Did you know if someone damages your car, your premium could rise too?
In the world of insurance, if you hit my car and drive off, I’m at fault and it’ll cost me in higher premiums. Even if I pay for the repairs myself rather than claim for them, my premium will still rise by 15% if I’m with Esure, for example.
Several Which? members got in touch recently to tell us their premiums had leapt following an incident that wasn’t their fault. One member’s quote jumped by £300 to £1,100 after she mentioned a claim for a chipped windscreen.
Increased insurance risk
Insurers consider any incident indicates a greater risk of future claims, but we decided to test how much 12 different insurers would add to their quotes if you told them about an incident where you were not to blame.
The biggest premium hike in our test was Esure’s. It added 39% when we said someone had scraped our car when it was parked, and we’d made a claim against the insurance. But LV added nothing. We found the average rise was 22%.
While the quotes varied hugely, so did the way insurers asked the questions before quoting and the extent to which they explained important facts and terminology. And there is plenty of terminology to explain.
Insurers consider you ‘at fault’ unless they’ve been able to recover the cost of a claim from elsewhere (usually the other driver) after an incident. Fault has nothing to do with who was to blame and everything to do with where the money comes from. Of course most people don’t know this – that’s four in five, according to our survey. Why should they, unless it’s clearly explained? But this is an industry where explanations are not easy to come by.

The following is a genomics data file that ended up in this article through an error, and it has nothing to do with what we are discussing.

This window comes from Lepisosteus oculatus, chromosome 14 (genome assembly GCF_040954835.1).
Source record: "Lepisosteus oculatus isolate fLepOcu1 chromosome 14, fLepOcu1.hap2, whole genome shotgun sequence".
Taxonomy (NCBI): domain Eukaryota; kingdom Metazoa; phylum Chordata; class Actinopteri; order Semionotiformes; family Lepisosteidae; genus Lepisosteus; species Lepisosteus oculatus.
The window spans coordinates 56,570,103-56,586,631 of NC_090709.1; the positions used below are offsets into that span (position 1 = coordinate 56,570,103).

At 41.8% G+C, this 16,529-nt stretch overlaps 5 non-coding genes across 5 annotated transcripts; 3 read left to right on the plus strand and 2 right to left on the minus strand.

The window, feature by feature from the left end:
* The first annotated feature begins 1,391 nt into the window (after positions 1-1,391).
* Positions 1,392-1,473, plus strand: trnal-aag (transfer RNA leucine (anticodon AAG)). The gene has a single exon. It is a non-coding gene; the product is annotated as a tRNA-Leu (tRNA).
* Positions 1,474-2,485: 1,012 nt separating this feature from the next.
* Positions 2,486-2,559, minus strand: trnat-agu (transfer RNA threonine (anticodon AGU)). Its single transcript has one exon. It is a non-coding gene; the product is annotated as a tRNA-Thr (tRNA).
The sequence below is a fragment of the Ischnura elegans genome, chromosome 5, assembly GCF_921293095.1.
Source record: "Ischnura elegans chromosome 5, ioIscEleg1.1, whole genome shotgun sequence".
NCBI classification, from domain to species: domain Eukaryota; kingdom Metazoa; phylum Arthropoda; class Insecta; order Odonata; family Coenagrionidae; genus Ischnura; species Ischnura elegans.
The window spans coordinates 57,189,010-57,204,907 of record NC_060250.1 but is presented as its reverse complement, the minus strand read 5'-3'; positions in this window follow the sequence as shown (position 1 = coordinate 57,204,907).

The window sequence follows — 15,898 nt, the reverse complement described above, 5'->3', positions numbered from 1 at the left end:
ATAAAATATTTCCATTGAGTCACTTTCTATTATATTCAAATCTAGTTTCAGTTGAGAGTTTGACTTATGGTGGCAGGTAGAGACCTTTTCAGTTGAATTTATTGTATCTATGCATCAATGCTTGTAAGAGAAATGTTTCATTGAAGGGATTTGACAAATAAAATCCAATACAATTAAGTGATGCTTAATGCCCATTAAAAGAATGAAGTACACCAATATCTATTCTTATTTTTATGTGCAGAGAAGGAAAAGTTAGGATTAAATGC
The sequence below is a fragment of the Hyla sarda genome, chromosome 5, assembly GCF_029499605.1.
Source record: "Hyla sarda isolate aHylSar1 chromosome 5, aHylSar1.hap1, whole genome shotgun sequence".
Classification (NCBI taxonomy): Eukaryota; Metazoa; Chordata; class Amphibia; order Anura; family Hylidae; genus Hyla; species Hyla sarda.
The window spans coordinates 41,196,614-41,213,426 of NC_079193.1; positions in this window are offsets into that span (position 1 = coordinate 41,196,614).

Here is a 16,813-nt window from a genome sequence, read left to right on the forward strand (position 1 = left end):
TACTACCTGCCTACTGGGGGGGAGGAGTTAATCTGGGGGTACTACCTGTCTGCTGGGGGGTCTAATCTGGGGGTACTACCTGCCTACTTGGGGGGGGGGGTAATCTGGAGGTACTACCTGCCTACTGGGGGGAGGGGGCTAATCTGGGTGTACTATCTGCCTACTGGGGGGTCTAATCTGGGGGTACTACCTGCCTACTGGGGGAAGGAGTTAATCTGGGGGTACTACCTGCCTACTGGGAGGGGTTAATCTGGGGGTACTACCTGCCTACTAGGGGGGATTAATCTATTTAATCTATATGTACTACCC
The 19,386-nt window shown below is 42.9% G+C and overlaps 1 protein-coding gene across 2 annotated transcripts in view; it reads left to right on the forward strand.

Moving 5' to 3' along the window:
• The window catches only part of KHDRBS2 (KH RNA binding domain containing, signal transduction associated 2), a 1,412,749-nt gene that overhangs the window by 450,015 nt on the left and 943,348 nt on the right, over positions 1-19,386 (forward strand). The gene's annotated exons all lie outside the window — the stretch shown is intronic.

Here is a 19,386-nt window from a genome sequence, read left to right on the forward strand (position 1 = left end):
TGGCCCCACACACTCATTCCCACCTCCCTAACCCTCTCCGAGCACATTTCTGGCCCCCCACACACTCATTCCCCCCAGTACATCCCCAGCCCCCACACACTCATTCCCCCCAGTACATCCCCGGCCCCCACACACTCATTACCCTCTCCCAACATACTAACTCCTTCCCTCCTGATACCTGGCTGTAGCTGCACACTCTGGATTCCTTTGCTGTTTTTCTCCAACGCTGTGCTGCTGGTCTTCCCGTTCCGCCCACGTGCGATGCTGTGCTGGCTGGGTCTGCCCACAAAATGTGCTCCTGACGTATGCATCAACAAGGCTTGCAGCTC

Insurers are notoriously cagey about the factors behind an increase in your premium. I tried this recently with mine, and got the longest non-answer I’ve heard for some time.
One bit of information conspicuous by its absence has long been the premium you paid last time around, which you naturally want to know when you’re about to renew. Which? has called for insurers to show the previous year’s premium on renewal notices for years, and the Financial Conduct Authority has just announced that companies must implement this by 1 April next year.
This reasonably straightforward reform has moved at the pace of a distracted snail. But there’s nothing to stop insurers getting on and putting last year’s premium on their renewal letters now – indeed at least one, Axa, already does it.
It’s high time the rest of the industry did so, too, rather than waiting for yet another half a year to pass while premiums quietly rise for reasons that customers don’t really know.
Over to you
Are you paying premium prices for your car insurance? Have you noticed your car insurance jumping up in price after a claim that wasn’t your fault?